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Gifts of the World

For the lazy, forgetful or rushed traveller
  [vote for,

Sue Wallace has just spent a lovely four weeks on holiday in Brazil. She'd been so excited to go there at last, and promised to bring presents for her friends. Alas! The final weekend, which she'd set aside for shopping in Rio, is a disaster - break-downs and delays mean she arrives late and has to dash straight to the airport, only just making her flight. A late evening flight, she finds the airport stores were all closed. Having spent the last few months telling all and sundry about her holiday plans, she feels guilty to be getting onto the plane without any presents for them.

Michael Smitherin has enjoyed the conference in Florence. He knows his wife and children will expect some kind of gift but of course, he's been busy working or networking, with no time to look around shops and markets. Anyhow, he's slightly disdainful of the whole idea - back home, he just gets his secretary to buy the birthday and Christmas presents. Still, he'd like to go home bearing gifts so that his children and wife show him the appreciation he deserves.

Heather Goodberry has had a brilliant time 'travelling' in Thailand. Sun-drenched beaches, snorkelling, alcohol, and of course that deliciously fun little fling... busy enjoying herself, it's not until she's on the flight home that she remembers she forgot to send any postcards back. Gosh, her parents, and gran of course, will be disappointed - not to mention her best friend Susan. Now, if she had some gifts for them, that would be alright, but it's too late now...

...or is it?

No! When they land, they can simply visit 'Gifts of the World', a gift store conveniently located along the corridor between the gates and customs/immigration. Here they'll find a selection of gifts from many different countries. The gifts are tasteful and authentic, some reasonably priced and some luxury items. Some come plainly wrapped with a receipt scrawled in the appropriate language, to help enhance the illusion that you found it in a market, others come in bags bearing the name of a classy store from that country.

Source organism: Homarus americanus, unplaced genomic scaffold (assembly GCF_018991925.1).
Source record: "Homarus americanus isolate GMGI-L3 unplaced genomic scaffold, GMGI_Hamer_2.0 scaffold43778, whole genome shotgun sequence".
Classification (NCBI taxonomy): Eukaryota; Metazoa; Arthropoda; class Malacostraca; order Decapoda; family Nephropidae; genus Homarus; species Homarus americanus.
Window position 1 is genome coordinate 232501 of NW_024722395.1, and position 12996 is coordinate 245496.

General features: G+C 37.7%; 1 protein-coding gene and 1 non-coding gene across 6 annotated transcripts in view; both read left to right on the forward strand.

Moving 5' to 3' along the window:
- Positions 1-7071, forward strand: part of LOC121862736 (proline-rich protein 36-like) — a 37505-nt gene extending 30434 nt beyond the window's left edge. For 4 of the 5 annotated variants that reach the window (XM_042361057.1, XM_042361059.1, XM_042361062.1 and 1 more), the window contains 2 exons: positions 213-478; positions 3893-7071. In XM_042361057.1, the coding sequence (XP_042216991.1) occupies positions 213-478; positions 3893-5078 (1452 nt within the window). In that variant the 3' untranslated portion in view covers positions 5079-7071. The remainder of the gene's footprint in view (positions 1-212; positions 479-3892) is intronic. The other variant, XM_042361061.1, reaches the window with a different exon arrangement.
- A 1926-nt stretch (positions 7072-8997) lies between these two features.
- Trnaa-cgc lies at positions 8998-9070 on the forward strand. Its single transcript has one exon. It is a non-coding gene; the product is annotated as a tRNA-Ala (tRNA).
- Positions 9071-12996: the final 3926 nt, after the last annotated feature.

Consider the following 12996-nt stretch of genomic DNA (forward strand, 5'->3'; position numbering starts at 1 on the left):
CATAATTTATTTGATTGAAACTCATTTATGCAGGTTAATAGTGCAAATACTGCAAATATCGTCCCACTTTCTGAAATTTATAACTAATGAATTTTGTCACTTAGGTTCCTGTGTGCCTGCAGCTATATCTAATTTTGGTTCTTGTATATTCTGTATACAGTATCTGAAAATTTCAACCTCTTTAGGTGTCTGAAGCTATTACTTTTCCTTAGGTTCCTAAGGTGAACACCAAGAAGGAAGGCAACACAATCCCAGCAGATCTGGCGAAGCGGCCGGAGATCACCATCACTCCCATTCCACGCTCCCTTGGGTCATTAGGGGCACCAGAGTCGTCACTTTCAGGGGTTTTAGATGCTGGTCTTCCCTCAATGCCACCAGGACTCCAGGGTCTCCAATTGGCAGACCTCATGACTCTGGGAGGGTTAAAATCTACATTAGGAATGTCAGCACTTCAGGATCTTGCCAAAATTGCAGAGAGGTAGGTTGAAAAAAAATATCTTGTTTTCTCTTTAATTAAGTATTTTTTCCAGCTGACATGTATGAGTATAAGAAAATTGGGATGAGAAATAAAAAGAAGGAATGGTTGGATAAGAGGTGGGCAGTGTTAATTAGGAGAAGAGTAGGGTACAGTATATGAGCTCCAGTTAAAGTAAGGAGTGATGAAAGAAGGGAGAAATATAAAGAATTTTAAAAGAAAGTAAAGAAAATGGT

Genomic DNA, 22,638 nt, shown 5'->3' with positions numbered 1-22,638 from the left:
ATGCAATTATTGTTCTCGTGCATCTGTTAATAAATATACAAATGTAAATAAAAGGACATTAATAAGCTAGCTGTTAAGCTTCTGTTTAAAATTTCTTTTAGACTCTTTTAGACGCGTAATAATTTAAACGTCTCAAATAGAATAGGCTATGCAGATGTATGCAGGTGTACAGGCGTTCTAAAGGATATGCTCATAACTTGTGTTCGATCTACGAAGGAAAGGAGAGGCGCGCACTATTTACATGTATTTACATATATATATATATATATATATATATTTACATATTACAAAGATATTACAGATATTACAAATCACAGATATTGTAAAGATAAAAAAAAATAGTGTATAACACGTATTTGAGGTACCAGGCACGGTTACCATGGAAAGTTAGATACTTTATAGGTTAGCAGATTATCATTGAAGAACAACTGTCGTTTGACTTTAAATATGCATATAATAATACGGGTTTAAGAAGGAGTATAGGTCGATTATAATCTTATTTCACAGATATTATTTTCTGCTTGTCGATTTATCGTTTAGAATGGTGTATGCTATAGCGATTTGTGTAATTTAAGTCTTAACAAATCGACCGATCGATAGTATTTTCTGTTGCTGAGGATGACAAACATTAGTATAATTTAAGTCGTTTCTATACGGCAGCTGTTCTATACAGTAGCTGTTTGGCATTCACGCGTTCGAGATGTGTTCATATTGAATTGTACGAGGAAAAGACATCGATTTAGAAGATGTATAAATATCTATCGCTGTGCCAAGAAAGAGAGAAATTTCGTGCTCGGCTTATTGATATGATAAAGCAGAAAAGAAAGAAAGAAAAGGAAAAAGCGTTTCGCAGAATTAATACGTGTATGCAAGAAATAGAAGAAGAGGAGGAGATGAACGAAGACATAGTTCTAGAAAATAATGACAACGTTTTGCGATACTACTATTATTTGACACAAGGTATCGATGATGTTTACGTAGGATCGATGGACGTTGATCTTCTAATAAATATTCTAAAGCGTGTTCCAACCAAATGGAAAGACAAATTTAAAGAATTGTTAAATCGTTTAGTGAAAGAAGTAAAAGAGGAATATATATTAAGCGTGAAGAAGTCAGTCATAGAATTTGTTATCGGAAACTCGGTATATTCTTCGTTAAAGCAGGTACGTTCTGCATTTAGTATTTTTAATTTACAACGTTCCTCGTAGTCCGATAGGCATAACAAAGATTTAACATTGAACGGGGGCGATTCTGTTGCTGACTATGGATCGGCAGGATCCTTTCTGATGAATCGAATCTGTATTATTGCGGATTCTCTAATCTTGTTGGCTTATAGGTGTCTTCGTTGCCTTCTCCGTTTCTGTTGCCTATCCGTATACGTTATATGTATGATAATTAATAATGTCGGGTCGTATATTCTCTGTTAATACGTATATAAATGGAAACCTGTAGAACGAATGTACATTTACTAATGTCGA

All are sold at a reasonable mark-up but hey, you're so glad to find an appropriate gift when you thought it was too late, you don't mind. You're happy, impressed at what a good idea this store is. Next time you go on holiday, you won't be so worried about finding gifts while you're there - you know you can always get them something from 'Gifts of the World'.

Visit 'Gifts of the World' in Gatwick, Heathrow, JFK...

"Your loved ones will thank you. You'll thank us."

P.S. I'm not saying this shop would be a good thing (as compared to, say, a sad reflection of our excessively consumption-centric society and one that encourages white lies and laziness to boot) - but I do think it has good commercial potential.

P.P.S. Apologies if your name is Mike Smitherin...

imaginality, Jul 20 2006


       John Smith has just spent the weekend with his mistress, while his wife thinks he's at a business meeting in Brussels. She's probably likely to get suspicious. But if he could give her some localized gift, all her questions qould go away. Wait, there's that new place opening in the airport now, isn't there?
hidden truths, Jul 21 2006

       James Bond was supposed to have been battling S.P.E.C.T.R.E. in the Andes, but had actually nipped off to see his mates in Aberdeen for a bit of a piss-up. Back at the office, M opened her parcel, delighted to discover an authentic and brightly died llama wool pashmina.
zen_tom, Jul 21 2006

       My name is Sue Mike Wallace Smitherin, and you'll be hearing from my lawyers. Incidentally, they are the well-known firm Heather Goodberry and Partners, and they have their own reasons for wanting to get in touch.
neuro, Feb 02 2007


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